Elsa Iris Santiago Class, RN, is an ostomy nurse from Puerto Rico, who began volunteering with ACS in 1973. Her career path is a fascinating one, and she was honored at the 2018 Nationwide Volunteer and Staff Leadership Summit with our 2018 Lane Adams Quality of Life Award.
Elsa was born in Hatillo, Puerto Rico, a small town just an hour outside of San Juan. In 1967, Elsa entered the Nursing School of the Rio Piedras Medical Center in San Juan. After graduation, she became a staff nurse at San Juan Municipal Hospital, directing all nursing care for her patients in the surgery ward.
In 1973, Elsa began volunteering with the ACS, helping breast cancer patients with mastectomies. Inspired by the cancer patients' healing journey during her volunteering work, Elsa applied for a scholarship with the ACS to further her education. With the scholarship, Elsa studied enterostomal therapy at Roswell Park Memorial in Buffalo, NY. Afterward, Elsa returned to Puerto Rico to direct the rehabilitation program at the San Juan Municipal Hospital, partnering with the ACS rehabilitation program currently known as the Quality of Life program.
At the time, there were only two qualified nurses in all of Puerto Rico working with ostomy patients. One of them worked at the Veteran Administration Hospital dedicated to the military patients. Elsa was the only one working with the public.
Every Saturday, Elsa worked with patients at a rehabilitation clinic that was staffed, in part, by ACS volunteers. From 7 a.m. to 4 p.m., patients from all over the island would show up at the clinic, patients like Velazquez. Velazquez was diagnosed with colon cancer. To make life more difficult, Velazquez would have to live the rest of her life with a permanent colostomy. A colostomy s an opening -- called a stoma -- that connects the colon to the surface of the abdomen. This provides a new path for waste material to leave the body and be collected in a pouch.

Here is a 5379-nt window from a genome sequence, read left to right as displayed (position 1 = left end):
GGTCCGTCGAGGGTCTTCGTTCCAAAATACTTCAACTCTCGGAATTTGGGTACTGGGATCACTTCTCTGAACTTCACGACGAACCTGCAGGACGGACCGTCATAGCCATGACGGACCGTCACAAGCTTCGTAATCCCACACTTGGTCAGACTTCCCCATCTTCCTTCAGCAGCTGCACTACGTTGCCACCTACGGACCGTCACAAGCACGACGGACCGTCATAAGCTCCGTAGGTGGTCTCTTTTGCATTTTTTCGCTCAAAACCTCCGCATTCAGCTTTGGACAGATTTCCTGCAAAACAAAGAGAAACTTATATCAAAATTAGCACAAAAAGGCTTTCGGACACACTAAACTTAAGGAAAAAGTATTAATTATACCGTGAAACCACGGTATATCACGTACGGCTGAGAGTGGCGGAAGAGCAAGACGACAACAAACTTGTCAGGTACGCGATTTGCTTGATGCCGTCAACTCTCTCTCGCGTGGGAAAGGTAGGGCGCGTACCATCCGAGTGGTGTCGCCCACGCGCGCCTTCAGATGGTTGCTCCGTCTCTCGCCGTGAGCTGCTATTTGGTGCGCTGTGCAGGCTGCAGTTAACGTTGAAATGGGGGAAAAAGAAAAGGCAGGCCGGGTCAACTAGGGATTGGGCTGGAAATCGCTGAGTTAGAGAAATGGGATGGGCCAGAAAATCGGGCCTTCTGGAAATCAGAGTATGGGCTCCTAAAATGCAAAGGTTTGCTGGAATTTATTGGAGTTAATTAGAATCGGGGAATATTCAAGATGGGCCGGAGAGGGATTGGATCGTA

The therapy Elsa would give to patients like Velazquez at the clinic made a world of difference. Elsa taught Velazquez how to properly and hygienically manage her ostomy. More importantly, Elsa taught Velazquez how to manage her fears - of accidents and smells that would paralyze her social, work, and personal life. However, with Elsa's help, Velazquez learned to accept her ostomy. With Elsa's guidance, Velazquez led a life as normal as possible, traveling with her ostomy to different countries. Ostomy patients like Velazquez can live their lives to the fullest, all thanks to Elsa and other ACS volunteers at the rehabilitation clinic.
As an enterostomal therapist for the last 30 years, Elsa has always put her patients' needs first. As testified by her colleagues, the phrase most often used by Elsa is "the quality of life and dignity of the patient." Elsa is a strong advocate for our Quality of Life program, expanding service to Arecibo and Mayagüez. Partnering with various non-profit organizations, Elsa has been able to extend service to the underinsured and the medically indigent population. With the help of a group of ostomized patients, she founded the Association of Ostomized of Puerto Rico which provides education and support to patients. For everything Elsa has done for her patients, she has been recognized as the "Most Outstanding Woman in Health" by the Municipality of San Juan.
Throughout the years, Elsa has mentored numerous colleagues in helping patients cope with their difficult diagnosis. Directly or through her mentees, Elsa has improved countless lives. By simply always considering how to better help her patients, she has grown to become a key player in wound management and ostomy care, highly regarded by surgeons, nurses, and patients all over the island.
You can listen to the awards ceremony and particularly Elsa's acceptance speech (Time: 26:45 -29:50.
Do you know an exceptional volunteer who should be nominated for the 2019 Lane Adams Quality of Life Award? Information about nominating them can be found here.
The Lane Adams Quality of Life Award recognizes those who are providing care and support which impacts the quality of life for cancer patients and their families. This award seeks to recognize those individuals who go beyond the duties of their positions to make a difference in the daily struggles of cancer patients yet their contributions are seldom significantly acknowledged.
TOP PHOTO: From left, ACS CEO Gary Reedy; Elsa Iris Santiago Class, RN; volunteer Susan Henry, chair, Lane Adams Quality of Life Award Workgroup; and ACS Board Chair Kevin J. Cullen, MD.